27. 124.
    This interpretation is supported by the fact that there are virtually no news reports of interventions by the Reserve Bank of New Zealand (see Appendix I) — which would be surprising if the central bank is indeed pursuing active intervention operations on a high frequency and scale.Google Scholar
  28. 125.
    This is also reflected by the frequency of news reports about Australian central bank intervention given in Appendix I.Google Scholar
  29. 126.
    Kim and Sheen (2002) find that the Reserve Bank’s interventions were determined by exchange rate trend correction, volatility smoothing, US-Australian interest rate differentials, profitability and reserve inventory considerations. This shows that the Reserve Bank was quite flexible in its approach.Google Scholar
  30. 127.
    In September 1998 the Bank of Canada abolished the intervention programs which triggered intervention in an automatic fashion. Since then, interventions are carried out on a discretionary basis (see Canadian Department of Finance, Annual Report to Parliament on the Operations of the Exchange Fund Account 1999).Google Scholar
  31. 128.
    See Williamson, 1996.Google Scholar
  32. 129.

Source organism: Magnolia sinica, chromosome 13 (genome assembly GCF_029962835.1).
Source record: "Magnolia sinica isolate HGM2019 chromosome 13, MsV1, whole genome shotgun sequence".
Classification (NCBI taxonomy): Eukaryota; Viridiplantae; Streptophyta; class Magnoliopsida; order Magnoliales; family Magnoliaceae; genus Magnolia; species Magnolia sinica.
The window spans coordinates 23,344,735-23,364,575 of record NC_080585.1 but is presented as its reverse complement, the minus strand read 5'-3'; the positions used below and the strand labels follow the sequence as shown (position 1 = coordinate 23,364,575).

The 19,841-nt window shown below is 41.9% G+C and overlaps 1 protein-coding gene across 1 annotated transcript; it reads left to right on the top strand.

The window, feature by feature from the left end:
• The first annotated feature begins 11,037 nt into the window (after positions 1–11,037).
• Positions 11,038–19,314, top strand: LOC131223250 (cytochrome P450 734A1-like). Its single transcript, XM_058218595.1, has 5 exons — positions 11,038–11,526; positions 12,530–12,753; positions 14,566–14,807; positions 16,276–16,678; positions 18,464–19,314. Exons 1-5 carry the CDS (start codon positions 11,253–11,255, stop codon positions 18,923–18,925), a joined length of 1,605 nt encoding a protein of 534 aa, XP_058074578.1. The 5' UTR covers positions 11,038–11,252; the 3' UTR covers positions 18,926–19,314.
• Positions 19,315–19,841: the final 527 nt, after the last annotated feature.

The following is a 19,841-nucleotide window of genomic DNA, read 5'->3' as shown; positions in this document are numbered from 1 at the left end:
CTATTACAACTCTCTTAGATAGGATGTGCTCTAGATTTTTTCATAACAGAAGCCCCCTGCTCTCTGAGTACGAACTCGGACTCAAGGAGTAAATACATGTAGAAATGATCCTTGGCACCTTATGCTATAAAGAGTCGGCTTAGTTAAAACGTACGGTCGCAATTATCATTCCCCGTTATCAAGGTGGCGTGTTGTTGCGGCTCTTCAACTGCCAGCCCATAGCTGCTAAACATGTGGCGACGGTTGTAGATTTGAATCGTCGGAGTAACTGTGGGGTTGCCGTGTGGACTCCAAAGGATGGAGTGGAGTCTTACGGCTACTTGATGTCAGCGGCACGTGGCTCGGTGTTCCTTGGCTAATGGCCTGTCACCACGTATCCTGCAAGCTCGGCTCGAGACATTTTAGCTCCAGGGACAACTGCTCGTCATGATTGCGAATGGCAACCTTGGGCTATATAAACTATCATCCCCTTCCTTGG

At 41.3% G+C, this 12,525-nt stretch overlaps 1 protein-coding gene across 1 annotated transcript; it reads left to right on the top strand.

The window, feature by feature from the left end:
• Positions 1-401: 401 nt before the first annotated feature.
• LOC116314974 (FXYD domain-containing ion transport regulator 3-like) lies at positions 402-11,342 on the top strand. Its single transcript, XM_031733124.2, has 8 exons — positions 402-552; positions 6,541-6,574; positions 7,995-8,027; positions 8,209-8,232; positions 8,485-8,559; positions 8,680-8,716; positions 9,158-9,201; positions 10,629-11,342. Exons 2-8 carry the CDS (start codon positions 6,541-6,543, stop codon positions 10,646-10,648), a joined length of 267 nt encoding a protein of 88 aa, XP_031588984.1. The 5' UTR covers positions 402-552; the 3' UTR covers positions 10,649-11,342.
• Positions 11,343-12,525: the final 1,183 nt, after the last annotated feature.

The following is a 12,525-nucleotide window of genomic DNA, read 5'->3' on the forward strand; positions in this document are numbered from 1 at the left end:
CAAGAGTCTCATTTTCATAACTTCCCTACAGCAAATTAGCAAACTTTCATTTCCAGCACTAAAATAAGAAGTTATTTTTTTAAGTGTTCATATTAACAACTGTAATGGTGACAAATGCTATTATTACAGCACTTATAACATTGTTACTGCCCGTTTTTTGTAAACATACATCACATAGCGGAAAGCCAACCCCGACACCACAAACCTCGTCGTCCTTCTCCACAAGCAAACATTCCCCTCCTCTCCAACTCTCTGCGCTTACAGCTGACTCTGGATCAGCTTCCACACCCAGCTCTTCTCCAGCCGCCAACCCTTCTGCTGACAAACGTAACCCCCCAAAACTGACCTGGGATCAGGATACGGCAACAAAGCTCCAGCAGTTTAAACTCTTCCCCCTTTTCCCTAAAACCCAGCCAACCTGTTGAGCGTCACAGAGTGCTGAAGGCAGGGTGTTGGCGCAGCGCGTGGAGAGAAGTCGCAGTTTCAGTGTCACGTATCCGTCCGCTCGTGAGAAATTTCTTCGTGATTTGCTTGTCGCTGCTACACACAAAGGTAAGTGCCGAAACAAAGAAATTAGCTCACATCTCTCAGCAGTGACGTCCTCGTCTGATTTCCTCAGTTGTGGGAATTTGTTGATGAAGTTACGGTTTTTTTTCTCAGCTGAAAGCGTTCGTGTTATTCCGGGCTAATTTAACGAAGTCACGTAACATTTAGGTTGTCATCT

Note that this relationship is different to uncovered interest parity: if UIP would hold continuously, then central banks would not need to care about the exchange rate since foreign exchange market efficiency would always be guaranteed.Google Scholar
  33. 130.
    Svensson (2000b), whose model of open economy inflation targeting does not allow for an additional policy tool like sterilised interventions, argues that incorporating the exchange rate into monetary policy under strict inflation targeting leads to more interest rate variability. “[…] under strict inflation targeting […] the direct exchange rate channel offers a potentially effective inflation stabilisation at a relatively short horizon. Such ambitious inflation targeting may require considerable activism in monetary policy (activism in the sense of frequent adjustments of the monetary policy instrument)![…]” (Svensson, 2000b: 4).Google Scholar